Tuesday, September 9, 2008
This is an interesting question. Unfortunately, it is a question that was answered in real life. I guess the moral to this story is that the bad guy ultimately went to jail. Breach tells the true story of Robert Hanssen, a high level FBI Agent who was selling secrets to the soviet. The amount of damage that he did to the United States is classified. What we do know is that he compromised at least fifty operatives resulting in the death of no less than three. A devout Catholic by day, Hanssen was hiding lots of secrets.
It is interesting that Chris Cooper was cast in both Breach and then The Kingdom. Both of these movies were about the Federal Bureau of Investigation. I guess Cooper has a bureaucratic look about him. There are stark differences to these two movies that come primarily from the writing. I believe that The Kingdom was inspired by actual events, although the story itself was fiction. Breach was based on a true story. Although certain liberties had to be taken to tell parts of the story that aren't known, the writing was very believable. In The Kingdom we get to see government agencies butting heads...the approach was very cartoonish and immature. I thought that the approach taken in that film was over the top. In contrast, Breach did an excellent job of showing the nuance in bureaucracy. Many of the dynamics (especially inter-agency relationships) were spot on. Rather than the confrontational type aspects we see in The Kingdom, Breach gives us the more "passive aggressive" type relationship that more adequately describes inter-agency squabbles.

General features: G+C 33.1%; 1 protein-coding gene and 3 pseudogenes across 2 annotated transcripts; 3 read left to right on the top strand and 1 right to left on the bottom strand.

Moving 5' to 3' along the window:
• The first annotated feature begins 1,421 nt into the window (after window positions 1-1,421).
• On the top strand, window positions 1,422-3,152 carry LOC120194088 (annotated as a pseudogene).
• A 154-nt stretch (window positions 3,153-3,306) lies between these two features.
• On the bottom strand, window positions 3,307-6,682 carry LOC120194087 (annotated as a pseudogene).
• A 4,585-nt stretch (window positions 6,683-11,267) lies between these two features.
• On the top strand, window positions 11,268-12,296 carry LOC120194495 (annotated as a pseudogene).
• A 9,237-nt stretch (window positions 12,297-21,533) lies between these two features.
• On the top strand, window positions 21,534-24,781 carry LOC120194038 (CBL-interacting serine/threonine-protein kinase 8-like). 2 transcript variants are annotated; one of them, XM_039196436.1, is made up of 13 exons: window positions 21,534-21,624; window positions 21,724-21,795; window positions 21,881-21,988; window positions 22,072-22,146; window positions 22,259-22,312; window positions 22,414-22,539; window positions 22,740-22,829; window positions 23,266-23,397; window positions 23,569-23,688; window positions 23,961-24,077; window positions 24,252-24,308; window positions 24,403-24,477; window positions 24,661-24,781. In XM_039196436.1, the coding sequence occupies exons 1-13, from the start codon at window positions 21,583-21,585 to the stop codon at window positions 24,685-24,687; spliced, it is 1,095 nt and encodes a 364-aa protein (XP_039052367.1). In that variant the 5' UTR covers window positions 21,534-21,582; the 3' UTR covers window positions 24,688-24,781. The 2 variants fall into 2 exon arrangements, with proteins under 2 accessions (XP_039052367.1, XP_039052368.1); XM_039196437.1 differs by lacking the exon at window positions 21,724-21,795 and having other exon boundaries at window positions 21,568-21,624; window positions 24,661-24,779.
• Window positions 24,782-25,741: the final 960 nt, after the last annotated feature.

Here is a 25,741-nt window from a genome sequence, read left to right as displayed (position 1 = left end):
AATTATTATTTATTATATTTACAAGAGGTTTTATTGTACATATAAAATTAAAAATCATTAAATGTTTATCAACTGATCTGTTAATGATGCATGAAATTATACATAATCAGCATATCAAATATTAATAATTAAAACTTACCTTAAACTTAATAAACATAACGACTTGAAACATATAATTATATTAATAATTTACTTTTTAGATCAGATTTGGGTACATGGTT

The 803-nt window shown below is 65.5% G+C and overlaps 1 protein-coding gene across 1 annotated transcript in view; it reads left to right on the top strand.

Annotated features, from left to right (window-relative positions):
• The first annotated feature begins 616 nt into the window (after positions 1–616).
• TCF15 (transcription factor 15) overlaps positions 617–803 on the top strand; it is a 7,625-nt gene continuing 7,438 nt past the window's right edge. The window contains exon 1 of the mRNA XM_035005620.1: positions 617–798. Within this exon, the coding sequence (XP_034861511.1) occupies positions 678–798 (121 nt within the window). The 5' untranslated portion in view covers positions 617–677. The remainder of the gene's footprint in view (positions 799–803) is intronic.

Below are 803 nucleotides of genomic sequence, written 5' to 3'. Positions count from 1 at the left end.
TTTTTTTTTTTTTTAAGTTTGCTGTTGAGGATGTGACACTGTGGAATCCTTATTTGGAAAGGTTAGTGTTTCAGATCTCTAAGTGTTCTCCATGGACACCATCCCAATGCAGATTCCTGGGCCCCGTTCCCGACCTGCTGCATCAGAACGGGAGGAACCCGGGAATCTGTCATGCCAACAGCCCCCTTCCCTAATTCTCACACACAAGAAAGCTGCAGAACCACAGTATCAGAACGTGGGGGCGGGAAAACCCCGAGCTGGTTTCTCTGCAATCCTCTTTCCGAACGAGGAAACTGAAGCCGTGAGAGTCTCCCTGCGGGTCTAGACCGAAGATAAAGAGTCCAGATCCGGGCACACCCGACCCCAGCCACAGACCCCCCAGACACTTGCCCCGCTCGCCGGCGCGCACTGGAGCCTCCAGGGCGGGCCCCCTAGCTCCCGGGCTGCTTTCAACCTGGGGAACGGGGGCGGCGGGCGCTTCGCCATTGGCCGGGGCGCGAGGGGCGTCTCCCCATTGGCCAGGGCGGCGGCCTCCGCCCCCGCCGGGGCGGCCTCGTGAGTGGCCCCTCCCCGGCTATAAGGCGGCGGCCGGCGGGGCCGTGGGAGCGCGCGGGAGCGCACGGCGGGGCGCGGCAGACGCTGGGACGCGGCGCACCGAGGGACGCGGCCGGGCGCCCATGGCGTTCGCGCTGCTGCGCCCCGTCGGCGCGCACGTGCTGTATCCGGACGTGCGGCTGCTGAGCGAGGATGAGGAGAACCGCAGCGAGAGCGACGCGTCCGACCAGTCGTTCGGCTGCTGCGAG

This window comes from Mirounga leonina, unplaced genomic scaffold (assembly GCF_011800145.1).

Breach also did a great deal of research to portray details accurately. I was surprised at some of the indications that I saw that the writers did their homework. For instance, Hanssen refers to the mandatory retirement age of 57. This may be a small fact, but it is true. The analyst in this film, Eric O'Neill (played by Ryan Phillipe) talks about his GS rating referring to his paygrade as GS-11. That pay grade sounds like the high end for analysts, but is believable nonetheless. Much if the dialogue was filled with tidbits of information that revealed an insight into the workings of the government and knowledge of every day details. Based on the sharp dialogue and attention to detail, I would give my highest marks to the writers.
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